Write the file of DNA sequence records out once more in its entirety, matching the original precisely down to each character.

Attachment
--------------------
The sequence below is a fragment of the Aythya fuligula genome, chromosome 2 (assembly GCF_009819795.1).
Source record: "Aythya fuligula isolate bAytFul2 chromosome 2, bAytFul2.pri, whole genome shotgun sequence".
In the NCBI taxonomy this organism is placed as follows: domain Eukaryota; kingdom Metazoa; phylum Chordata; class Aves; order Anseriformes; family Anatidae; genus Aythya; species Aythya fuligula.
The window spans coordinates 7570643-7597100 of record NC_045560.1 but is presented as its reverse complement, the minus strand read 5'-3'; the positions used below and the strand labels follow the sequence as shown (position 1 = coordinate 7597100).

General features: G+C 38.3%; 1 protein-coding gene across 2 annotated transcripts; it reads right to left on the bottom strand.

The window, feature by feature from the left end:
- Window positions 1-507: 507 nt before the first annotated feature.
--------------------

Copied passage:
The sequence below is a fragment of the Aythya fuligula genome, chromosome 2 (assembly GCF_009819795.1).
Source record: "Aythya fuligula isolate bAytFul2 chromosome 2, bAytFul2.pri, whole genome shotgun sequence".
In the NCBI taxonomy this organism is placed as follows: domain Eukaryota; kingdom Metazoa; phylum Chordata; class Aves; order Anseriformes; family Anatidae; genus Aythya; species Aythya fuligula.
The window spans coordinates 7570643-7597100 of record NC_045560.1 but is presented as its reverse complement, the minus strand read 5'-3'; the positions used below and the strand labels follow the sequence as shown (position 1 = coordinate 7597100).

General features: G+C 38.3%; 1 protein-coding gene across 2 annotated transcripts; it reads right to left on the bottom strand.

The window, feature by feature from the left end:
- Window positions 1-507: 507 nt before the first annotated feature.